impression that employees’ subjective experience of work doesn’t matter will only serve to
dampen employee motivation.

It is entirely possible for leaders to learn to motivate even those employees they’ve given
up on. As an example, I recently coached a leader who’s responsible for a global
organization’s operations in an Eastern European country. A man in his fifties with a military
background, he complained of being saddled with an underperforming team member he
couldn’t fire: “He’s basically useless. All I can do is contain him so he doesn’t screw anything
up — and lean on my capable people to get our work done.” The leader gave the employee
routine, low-value work to do, didn’t share important information with him, didn’t bother
to meet with him, and never sought his input or contribution to important projects. “Why
bother with him? I can’t change him, and I don’t have time to waste on someone who’s
unmotivated,” he insisted at first. Through coaching, the leader came to appreciate that
these choices, which he initially saw as rational responses to a motivational deficiency in
the employee, actually worsened the problem. He realized that seeing his employee as
useless was only one of many possible perspectives he could take — and that it limited his
leadership effectiveness. After shifting his approach from containment to facilitation, he
saw substantial gains in the employee’s outward motivation and performance, to the point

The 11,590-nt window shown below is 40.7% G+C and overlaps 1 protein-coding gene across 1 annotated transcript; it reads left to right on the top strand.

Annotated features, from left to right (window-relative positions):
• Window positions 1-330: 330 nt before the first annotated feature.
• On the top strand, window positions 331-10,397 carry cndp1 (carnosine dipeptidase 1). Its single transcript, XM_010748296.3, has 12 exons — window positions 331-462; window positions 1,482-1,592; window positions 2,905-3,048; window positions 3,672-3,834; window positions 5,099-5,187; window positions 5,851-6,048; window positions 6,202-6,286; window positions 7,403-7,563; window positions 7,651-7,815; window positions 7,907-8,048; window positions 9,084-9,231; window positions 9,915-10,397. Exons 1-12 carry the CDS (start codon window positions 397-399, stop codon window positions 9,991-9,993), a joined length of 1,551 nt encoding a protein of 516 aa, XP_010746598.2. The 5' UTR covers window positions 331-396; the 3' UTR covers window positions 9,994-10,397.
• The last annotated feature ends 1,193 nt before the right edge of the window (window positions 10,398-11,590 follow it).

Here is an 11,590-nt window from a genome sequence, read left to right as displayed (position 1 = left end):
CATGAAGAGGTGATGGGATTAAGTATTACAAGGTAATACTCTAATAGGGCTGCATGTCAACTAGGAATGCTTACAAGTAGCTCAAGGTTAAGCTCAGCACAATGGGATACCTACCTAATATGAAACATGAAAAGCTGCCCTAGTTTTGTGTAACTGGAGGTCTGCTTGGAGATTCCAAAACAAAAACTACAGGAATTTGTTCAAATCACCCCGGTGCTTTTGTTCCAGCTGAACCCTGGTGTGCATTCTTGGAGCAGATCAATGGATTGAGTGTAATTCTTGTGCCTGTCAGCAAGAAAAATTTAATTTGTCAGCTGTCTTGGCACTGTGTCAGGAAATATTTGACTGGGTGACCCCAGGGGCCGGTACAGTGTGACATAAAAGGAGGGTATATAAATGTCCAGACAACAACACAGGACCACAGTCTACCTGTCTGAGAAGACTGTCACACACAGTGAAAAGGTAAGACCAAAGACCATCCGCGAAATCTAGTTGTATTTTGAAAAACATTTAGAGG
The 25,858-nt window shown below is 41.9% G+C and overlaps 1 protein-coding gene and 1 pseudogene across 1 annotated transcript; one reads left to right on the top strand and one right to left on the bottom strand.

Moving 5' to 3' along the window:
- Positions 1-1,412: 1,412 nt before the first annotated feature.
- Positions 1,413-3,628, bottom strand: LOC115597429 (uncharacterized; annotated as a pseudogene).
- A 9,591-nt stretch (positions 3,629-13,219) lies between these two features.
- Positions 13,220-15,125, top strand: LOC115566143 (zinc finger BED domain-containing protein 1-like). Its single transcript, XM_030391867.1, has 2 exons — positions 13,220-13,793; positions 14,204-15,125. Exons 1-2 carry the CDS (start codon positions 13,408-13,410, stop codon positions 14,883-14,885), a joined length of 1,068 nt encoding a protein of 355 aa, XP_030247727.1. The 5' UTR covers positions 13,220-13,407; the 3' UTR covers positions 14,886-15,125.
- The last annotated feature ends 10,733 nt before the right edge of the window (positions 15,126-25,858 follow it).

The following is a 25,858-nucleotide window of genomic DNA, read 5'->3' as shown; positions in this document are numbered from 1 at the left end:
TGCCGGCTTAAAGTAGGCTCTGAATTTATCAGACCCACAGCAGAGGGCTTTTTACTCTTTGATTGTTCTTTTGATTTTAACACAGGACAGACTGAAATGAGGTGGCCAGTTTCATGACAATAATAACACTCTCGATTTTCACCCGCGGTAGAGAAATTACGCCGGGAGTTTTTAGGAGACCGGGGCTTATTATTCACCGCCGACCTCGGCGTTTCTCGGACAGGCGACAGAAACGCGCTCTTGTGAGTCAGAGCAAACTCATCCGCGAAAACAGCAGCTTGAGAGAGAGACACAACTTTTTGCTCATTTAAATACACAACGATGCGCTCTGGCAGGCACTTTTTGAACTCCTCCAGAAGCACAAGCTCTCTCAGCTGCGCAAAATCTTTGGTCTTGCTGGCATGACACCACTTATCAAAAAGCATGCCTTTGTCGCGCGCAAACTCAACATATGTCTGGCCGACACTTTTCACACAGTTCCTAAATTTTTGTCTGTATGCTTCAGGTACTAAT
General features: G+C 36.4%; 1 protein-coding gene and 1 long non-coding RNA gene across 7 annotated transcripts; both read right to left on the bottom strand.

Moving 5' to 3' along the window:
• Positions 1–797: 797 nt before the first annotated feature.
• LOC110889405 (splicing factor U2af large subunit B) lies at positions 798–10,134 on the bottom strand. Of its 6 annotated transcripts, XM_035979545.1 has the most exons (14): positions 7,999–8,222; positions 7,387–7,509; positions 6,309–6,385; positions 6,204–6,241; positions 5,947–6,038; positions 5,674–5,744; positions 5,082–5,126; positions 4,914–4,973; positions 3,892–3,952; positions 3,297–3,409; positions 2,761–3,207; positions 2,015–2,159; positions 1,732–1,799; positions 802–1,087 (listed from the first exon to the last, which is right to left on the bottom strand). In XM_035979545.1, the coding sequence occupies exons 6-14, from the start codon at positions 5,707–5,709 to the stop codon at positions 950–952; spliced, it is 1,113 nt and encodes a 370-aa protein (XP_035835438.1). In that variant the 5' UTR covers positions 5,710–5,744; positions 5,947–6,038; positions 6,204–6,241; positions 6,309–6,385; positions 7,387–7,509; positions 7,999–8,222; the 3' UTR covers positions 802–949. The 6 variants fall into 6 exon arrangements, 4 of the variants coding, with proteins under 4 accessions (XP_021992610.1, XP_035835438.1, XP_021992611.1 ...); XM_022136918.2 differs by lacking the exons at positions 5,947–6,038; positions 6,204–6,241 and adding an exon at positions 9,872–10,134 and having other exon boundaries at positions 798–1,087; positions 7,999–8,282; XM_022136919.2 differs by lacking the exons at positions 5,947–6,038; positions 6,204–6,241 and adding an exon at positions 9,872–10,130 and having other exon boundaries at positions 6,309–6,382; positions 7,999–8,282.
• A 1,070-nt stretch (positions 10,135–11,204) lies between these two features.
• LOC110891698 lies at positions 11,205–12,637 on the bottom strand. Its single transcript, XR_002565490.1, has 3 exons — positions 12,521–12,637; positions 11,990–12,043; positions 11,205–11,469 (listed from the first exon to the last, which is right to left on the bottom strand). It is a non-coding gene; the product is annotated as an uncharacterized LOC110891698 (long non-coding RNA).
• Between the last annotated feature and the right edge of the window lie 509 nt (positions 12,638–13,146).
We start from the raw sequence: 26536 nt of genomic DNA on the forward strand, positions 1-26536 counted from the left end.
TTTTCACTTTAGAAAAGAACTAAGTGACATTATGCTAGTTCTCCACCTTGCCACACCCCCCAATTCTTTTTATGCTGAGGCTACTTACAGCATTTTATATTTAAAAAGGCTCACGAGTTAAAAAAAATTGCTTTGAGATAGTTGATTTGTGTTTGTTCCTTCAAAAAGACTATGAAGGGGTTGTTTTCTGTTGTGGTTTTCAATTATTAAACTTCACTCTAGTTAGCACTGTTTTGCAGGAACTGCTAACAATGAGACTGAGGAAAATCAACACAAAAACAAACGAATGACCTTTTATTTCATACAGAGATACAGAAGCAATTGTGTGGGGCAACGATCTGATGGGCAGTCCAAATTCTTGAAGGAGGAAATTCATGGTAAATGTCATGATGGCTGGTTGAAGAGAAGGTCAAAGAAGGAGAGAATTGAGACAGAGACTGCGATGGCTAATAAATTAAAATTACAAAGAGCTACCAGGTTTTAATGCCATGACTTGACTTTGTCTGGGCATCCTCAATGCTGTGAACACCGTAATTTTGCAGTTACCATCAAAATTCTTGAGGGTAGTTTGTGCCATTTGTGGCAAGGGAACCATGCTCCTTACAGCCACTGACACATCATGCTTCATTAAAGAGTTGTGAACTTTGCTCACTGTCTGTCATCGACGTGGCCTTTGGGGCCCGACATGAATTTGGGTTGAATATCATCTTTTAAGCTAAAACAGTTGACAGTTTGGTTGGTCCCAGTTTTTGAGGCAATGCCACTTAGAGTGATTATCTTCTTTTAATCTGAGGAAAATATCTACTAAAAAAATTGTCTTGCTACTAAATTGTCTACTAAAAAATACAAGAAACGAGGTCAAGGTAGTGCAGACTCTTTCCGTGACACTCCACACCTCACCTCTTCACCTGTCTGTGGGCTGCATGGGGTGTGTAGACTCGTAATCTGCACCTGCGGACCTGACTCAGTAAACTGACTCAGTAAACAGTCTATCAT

where the employee became a valuable member of the team.

To make the shift that boosted his employee’s motivation, this leader had to be fearless in
examining his own thinking and patterns of behavior. He recognized and admitted that he
didn’t see his employee as a whole human being, but rather as an object and a problem. He
had to develop curiosity about what the situation was like from the employee’s point of
view. He had to experience that valuing his employee’s perspective opened up avenues
for motivation. As he started talking more with his employee, giving him challenging work,
seeking his input, and including him in important projects, the employee responded with
increased enthusiasm and commitment. “I can’t believe what a difference it makes,” he told
me after a few sessions.

I believe that most interpersonal problems that arise in the world, whether in relationships,
companies, or nations, come down to the fundamental difficulty humans have in seeing
things from others’ perspectives. When we make assumptions about what employees
believe and value, interpreting their behaviors according to our assumptions, we reduce
their humanity and their complexity. The very phrase “human resources” frames employees
as material to be deployed for organizational objectives. While the essential nature of
employment contracts involves trading labor for remuneration, if we fail to see and
appreciate our employees as whole people, efforts to motivate them will meet with limited

success. Instead of thinking about how we can control our employees, let’s focus on how
we can motivate them. A good place to start is by reflecting on the best boss you’ve ever
had. How did this boss make you feel? What did this boss do to earn your admiration? Try
to harvest some of that boss’s motivational strategies and make them your own.